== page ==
This new play by Nicky Silver could be subtitled REGRETS. In the absurd first act we find Irene (Holley Fain) and newlywed husband Martin (Michael Crane) having a face off in a room at the St. Regis Hotel on their nuptial night circa 1958. He is wealthy. He is Jewish. He is about to be very unhappy. You might be too and have a strong desire to leave.
In the beautiful Allen Moyer designed room an extremely nervous Irene wearing her beautiful Kaye Voyce designed wedding gown has a confession to make to her brand new loving husband Martin who tries his best to get her beneath the sheets. After all they have just said “I do” and should be celebrating happily. But then there is out-of-the-blue “confession” from Irene.
What follows is vintage TV sitcom silly. Third rate Neil Simon.
Emile (Joe Tippet) a handsome and virile gas station worker shows up. The heavily accented and very amusing maid Melka (June Gable) shows up – bellhop son Donald (Andrew Burnap) in tow. Mrs. Schmitt (Francesca Faridany) shows up briefly as Martin and Irene try to come to some agreement as we hear the back stories of those involved.
It’s all light and superficial. Not plausible nor believable. However the acting is convincing. And then all of a sudden in Act II everything begins to make sense. Sort of.
It is 46 years later. On a brand new set – the high rise Manhattan apartment of Irene and Martin’s son Noah (Michael Crane) where he reluctantly awaits his mentally unravelling mother (June Gable) and his fed-up-with-taking-care-of-her sister Sheila (Francesca Faridany) along with his sexy actor boy-toy lover Leo (Andrew Burnap).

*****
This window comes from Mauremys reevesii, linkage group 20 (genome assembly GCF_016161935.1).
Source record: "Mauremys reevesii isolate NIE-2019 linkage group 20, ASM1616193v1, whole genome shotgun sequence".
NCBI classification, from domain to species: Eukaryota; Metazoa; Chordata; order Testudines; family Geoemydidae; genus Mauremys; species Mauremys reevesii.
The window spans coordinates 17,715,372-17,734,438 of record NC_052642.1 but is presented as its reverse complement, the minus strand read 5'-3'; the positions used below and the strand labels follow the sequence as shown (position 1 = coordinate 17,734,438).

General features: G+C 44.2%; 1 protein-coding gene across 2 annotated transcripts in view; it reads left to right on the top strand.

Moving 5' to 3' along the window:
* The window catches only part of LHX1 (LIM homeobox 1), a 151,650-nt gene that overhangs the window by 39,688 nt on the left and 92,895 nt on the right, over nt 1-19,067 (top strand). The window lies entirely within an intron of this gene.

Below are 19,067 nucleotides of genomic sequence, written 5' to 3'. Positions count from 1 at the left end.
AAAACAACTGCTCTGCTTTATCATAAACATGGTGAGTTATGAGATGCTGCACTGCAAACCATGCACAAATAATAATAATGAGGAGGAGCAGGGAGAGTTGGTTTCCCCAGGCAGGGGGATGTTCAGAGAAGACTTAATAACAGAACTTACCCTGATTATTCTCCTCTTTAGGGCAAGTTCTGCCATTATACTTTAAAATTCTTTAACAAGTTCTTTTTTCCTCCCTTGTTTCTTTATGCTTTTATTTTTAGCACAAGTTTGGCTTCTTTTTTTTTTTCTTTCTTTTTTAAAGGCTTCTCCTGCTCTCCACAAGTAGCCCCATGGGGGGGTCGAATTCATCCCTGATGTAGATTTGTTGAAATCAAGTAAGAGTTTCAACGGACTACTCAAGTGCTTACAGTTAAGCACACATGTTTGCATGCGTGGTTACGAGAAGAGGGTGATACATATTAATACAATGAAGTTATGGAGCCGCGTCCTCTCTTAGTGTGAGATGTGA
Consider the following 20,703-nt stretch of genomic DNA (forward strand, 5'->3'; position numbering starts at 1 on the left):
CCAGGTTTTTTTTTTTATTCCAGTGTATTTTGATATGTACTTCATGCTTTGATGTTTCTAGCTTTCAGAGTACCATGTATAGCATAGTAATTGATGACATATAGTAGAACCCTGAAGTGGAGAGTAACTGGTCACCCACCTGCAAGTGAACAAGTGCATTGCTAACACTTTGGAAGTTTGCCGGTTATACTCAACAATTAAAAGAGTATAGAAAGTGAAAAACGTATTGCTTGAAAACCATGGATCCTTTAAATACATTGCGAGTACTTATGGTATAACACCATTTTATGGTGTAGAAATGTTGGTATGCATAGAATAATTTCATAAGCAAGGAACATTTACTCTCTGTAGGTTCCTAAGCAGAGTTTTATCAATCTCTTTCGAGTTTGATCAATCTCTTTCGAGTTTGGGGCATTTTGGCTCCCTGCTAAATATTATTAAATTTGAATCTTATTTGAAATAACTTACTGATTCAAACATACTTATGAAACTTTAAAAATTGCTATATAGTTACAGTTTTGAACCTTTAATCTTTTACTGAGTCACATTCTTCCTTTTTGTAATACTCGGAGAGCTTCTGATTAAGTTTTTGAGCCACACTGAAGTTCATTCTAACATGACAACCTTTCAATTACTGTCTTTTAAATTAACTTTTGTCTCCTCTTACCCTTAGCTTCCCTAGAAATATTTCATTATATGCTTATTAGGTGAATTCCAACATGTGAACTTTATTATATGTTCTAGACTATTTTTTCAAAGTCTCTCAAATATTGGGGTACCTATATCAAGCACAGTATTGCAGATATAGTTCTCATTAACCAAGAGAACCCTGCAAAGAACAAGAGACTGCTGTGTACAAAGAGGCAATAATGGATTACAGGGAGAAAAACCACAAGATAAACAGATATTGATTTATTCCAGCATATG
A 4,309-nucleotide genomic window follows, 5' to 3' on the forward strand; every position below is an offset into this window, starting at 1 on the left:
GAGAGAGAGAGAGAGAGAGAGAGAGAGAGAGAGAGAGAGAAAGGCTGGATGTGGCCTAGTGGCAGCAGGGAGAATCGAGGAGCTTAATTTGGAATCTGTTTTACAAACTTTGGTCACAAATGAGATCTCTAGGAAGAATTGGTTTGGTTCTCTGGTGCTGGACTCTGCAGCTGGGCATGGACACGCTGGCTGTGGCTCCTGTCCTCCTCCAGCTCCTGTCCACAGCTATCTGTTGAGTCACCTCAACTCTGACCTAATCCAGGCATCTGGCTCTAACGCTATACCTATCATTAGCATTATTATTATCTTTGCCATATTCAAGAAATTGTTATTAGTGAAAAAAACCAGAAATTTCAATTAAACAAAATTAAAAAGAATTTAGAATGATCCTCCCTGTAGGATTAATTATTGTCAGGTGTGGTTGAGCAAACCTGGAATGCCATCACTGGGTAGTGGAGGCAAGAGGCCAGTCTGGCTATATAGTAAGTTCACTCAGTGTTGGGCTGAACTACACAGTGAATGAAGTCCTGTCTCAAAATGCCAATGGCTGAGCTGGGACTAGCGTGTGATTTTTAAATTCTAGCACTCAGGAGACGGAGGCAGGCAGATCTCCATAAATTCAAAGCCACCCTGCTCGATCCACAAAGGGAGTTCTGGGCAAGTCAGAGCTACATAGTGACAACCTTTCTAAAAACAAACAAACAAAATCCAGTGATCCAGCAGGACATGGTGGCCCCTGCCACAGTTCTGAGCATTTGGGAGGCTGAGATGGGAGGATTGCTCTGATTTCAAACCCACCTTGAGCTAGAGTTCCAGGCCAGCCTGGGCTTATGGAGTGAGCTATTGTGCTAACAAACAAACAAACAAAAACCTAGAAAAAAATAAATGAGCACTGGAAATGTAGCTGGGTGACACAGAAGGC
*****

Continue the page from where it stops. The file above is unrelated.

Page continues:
All of the actors convincingly convey their new found characters with warmth and honesty. And humor. Especially June Gable who gives a commanding performance. The dialogue sounds different. Real. Mr. Silver has captured both periods exactly and has created a theatrical coup with his double part casting.
There are more back stories and arguments as we learn the heartache behind that initial “I do” between Irene and Martin. It’s quite sad, believable and touching. Each act nicely directed by Mark Brokaw with its own and quite unique tone.
Do the right thing for yourself when you find someone to share your life with. It’s a major decision and you must do what feels right. What is right and honest and not live a make-believe life full of regrets.
The older Irene gives out some sage advice that makes THIS DAY FORWARD worth a trip to the Vineyard Theatre. She is not so mentally disabled.
Photos: Carol Rosegg
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